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Peace And Security In Sudan

The prolonged humanitarian and political crisis in Sudan witnessed a resurgence in early 2023. To end the months-long conflict between the Sudanese army and paramilitary forces, international intervention, spearheaded by the United Nations, has been the popular measure adopted aiming to bring peace to Sudan. The UN has recognised the concerns in the national health system with rising disease outbreaks, the absence of education for an entire generation and the rising numbers of civilians requiring humanitarian assistance. Primarily, the UN aimed to establish a civilian democratic government to ensure sustained peace.

Subsequently, in November 2023, the Sudanese military government addressed the UN Chief and Council, requesting the withdrawal of UN peacekeepers from the country. Following Mali and Congo, Sudan has become the third African country to request the UN’s step back. The letter to the UN Foreign Minister Ali Elsadig Ali from the Sudanese Ambassador informed Antonio Guterres of “the decision of the government of Sudan to terminate the United Nations Integrated Transition Assistance Mission in Sudan (UNITAMS) with immediate effect”.

While the UNITAMS aimed to assist the transitional government in Sudan after the revolution in December 2018, the government argued that the mission had proven “disappointing”. Finally, Guetrres’ spokesperson Stephane Dujarric stated that the mandate is now scheduled to end on December 3, 2023.


In prior efforts to instil peace in the country, with UN facilitation and supported by the African Union and the Intergovernmental Authority on Development, an agreement was signed in December 2022 between political stakeholders and the military in Sudan. Yet, with persistent economic and communal instabilities, armed violence compounded the political crisis and exaggerated conflicts. In March 2023, the stakeholders were extremely close to a settlement recognising the return of a civilian government.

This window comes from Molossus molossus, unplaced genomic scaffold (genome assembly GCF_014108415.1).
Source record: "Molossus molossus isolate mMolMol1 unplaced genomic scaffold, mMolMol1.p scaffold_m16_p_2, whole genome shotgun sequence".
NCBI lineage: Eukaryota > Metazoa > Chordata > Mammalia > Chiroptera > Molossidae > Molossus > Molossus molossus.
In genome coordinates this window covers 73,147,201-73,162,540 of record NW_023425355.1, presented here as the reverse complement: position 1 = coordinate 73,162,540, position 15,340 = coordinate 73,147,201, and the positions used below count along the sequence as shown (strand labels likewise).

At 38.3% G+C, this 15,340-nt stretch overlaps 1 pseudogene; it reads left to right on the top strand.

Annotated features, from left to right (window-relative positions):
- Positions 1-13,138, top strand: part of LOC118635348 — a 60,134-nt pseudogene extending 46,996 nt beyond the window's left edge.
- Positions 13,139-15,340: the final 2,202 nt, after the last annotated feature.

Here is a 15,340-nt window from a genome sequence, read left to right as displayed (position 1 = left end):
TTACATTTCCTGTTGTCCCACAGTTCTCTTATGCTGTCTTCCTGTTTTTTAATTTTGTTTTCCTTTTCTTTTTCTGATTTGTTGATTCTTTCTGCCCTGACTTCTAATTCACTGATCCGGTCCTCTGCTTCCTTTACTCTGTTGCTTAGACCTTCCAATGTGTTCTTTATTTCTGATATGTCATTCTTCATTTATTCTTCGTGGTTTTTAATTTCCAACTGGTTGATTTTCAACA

However, on April 15, 2023, conflict erupted between the Sudanese Armed Forces and the Rapid Support Forces. During this time, requirements of necessities rose to levels higher than before. About a third of the population, around 15.8 people, required humanitarian assistance including food, water, medicines, and fuel, as per the UN records.

The continued conflict and humanitarian crises are additionally weighed on as the country is a host to over a million refugees and asylum seekers.

UN Peacekeeping and its withdrawal

The UN Integrated Transition Assistance Mission has been attempting to support democracy in Sudan. On November 14, 2023, the Security Council decided to extend the mandate of its Interim Security Force for a year to maintain the current authorised troops. “the Council reiterated that the Abyei area should be demilitarized from any forces, including armed elements of the local communities, other than UNISFA and the Abyei Police Service, when it is gradually established.  In this regard, it urged the two Governments and the local communities to take all necessary steps”.